To this point, if the urban black community effectively conveyed their plight as one of external forces beyond their control, the enter dynamic around inner city socioeconomics would shift. Unfortunately, the symbolism doesn't match up with reality, and nobody is working to address this gap. Until this symbolic gap is closed, Americans will simply not want to bail out people who want a free ride when they have to work their hands to the bone to make ends meet.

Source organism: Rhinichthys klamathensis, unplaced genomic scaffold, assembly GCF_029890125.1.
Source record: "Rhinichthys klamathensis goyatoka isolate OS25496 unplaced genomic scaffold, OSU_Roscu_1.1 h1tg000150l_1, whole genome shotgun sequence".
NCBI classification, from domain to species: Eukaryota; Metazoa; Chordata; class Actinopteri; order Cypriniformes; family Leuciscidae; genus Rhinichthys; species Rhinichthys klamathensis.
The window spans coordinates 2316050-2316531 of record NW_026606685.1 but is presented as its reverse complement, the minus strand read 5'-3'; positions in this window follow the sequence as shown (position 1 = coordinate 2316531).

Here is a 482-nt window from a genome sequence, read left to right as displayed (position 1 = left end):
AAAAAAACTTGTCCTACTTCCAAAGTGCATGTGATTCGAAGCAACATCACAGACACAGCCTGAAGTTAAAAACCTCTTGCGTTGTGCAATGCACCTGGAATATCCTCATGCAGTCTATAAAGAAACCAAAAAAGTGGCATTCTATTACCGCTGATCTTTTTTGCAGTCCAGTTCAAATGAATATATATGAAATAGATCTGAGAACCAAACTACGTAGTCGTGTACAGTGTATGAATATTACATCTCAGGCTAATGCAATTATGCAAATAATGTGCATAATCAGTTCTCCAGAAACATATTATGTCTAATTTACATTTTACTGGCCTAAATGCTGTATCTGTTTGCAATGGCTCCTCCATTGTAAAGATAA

So, "givers" to me symbolically fails the sniffer test. But it's grounded in a well-rooted value system that can be exploited by Democrats if deployed properly. For instance, if Democrats espouse that if you see yourself as a "giving" person, then you are more likely to be a Democrat, because that's the kind of people who join the party. THAT is powerful, because what you're doing here is leveraging a known, mass ethos of giving in our culture and assigning it to the Democratic brand.

It's what Republicans have done in the South and Midwest with Christianity. In a lot of regions in the US, the Republican Party is the party for Christians. That enables a lot of mindless voting in a host of states.

Dems can do the same thing with giving... as well as other common cultural attributes.